With that said....we recently had a big event! After our summer camping road trip, and seeing the Appalachian Trail, the girls started talking about backpacking. They had shown interest before, but living out of a tent for a week really got them amped up and talking about big backpacking trips. We tried to explain the differences between backpacking for any distance and always being in a campground, and that just seemed to encourage them.
Right after Christmas, I was itching to get away for a little while and we decided maybe it would be a good time to take the girls out for a backpacking trial. This was also a bit of a trial for Josh and I. Since you don't want to load kids up with too much weight (10-15% of their body weight, and we've got small kids), most of the equipment carrying fell to the adults, which meant we were each carrying our own gear, plus added kid gear. We had to spend some time with all our gear spread out in the living room figuring out what we could pack where.
Once we figured out it would doable, we started searching out a good location that would allow us to get away from the car to a primitive site, but didn't require more than 1-2 miles of hiking. We didn't want to force the kids on a miserable march, just wanted to do something very short and see how they did. We settled on the Turkey Creek area of Big Thicket National Preserve. We were thinking maybe we'd start at the Pitcher Plant trail and hike south.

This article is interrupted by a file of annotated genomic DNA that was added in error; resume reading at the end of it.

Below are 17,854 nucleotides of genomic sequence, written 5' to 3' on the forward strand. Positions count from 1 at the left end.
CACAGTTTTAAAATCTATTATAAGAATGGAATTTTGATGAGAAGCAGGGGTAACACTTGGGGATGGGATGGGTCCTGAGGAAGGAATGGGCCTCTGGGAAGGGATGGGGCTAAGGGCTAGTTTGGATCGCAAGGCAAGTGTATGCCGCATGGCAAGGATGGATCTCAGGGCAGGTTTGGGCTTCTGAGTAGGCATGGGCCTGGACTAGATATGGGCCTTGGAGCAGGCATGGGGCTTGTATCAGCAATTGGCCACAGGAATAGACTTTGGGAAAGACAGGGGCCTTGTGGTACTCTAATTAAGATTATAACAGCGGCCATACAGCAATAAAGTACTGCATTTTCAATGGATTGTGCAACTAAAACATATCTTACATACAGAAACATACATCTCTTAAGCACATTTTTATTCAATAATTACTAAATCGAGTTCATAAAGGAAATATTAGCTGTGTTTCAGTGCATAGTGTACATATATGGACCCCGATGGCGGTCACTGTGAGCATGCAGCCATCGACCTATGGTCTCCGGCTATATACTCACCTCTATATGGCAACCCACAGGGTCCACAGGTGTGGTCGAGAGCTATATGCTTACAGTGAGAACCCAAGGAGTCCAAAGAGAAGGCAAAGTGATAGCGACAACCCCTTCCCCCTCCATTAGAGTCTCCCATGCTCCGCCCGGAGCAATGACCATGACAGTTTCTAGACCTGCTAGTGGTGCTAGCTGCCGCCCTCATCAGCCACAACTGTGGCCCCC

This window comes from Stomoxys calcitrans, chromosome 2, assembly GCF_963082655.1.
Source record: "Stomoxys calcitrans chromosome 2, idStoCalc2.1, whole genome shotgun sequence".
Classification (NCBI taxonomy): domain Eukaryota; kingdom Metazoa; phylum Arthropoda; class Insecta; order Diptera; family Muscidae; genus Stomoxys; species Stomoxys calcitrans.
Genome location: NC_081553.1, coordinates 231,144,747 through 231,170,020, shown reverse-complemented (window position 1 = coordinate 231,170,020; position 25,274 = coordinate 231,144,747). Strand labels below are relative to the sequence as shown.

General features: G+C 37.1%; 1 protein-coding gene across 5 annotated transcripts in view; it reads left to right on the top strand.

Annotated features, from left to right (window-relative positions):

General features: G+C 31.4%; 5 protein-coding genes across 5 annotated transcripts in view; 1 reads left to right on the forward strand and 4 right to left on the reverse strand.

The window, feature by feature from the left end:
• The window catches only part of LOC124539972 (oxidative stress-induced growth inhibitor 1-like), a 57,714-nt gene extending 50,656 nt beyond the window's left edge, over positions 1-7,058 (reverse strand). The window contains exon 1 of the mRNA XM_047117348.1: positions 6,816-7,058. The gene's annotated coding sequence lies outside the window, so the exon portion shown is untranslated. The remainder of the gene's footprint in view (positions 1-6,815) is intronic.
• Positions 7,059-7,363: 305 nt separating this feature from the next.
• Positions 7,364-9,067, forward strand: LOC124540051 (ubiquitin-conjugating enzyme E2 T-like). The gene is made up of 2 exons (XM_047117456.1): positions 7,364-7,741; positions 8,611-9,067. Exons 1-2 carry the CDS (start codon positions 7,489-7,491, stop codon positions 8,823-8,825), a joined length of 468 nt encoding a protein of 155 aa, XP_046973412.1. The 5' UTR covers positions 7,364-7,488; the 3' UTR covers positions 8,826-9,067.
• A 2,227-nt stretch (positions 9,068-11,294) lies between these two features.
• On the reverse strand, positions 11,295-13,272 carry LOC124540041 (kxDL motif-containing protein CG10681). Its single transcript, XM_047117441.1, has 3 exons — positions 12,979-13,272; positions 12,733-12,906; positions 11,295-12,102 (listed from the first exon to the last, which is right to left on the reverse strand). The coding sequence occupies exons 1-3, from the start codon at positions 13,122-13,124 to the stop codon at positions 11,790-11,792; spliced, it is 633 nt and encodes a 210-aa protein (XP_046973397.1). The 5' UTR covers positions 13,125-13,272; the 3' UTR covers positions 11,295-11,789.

While Josh talked to the ranger about our camping plans, the girls and I had fun checking out the visitor's center
Checking out the snake and alligator display
Taking turns flooding a cypress slough
More wildlife lessons
Giant pitcher plant model
A window to see what the inside of a pitcher plant looks like
More hands on fun in the kids' education room
Baby's first backcountry permit!
I learned a few lessons about handling three girls learning how to go to the bathroom in the woods. First...we have entirely too many girls. I swear I was tromping off behind a bush with somebody every 30 minutes. Second...a preschooler isn't going to understand the concept of not peeing on her feet. Thankfully we only made that mistake once and I had packed extra clothes for her. I figured out what worked best for her was to hold her so that her feet were straight out in front of her. This left me holding all of her weight though and sitting over a log probably would have been easier had I been able to find a suitable one. I used to make fun of those stand up to pee devices, but now I'm thinking we need several.
When it was time for bed, everyone gathered in the tent for a few games of spot it. Us girls were in slumber party mode and I think this is when Josh had his own little, "we have entirely too many girls" moment. Nighttime had a little drama when I confidently declared there was minimal slope to the ground under our tent and I would be fine sleeping with my head down hill. We are nearing the limits of our tent space and have to sleep head to toe to fit comfortably now. Well, the slope was not minimal and I was overly confident and I woke up feeling like my entire blood volume was behind my eyeballs and I was going to die. I sat up for a long time, I insisted on turning the kids so everyone was uphill, and I generally wreaked much havoc in the middle of the night. But we eventually all settled down again and slept until morning.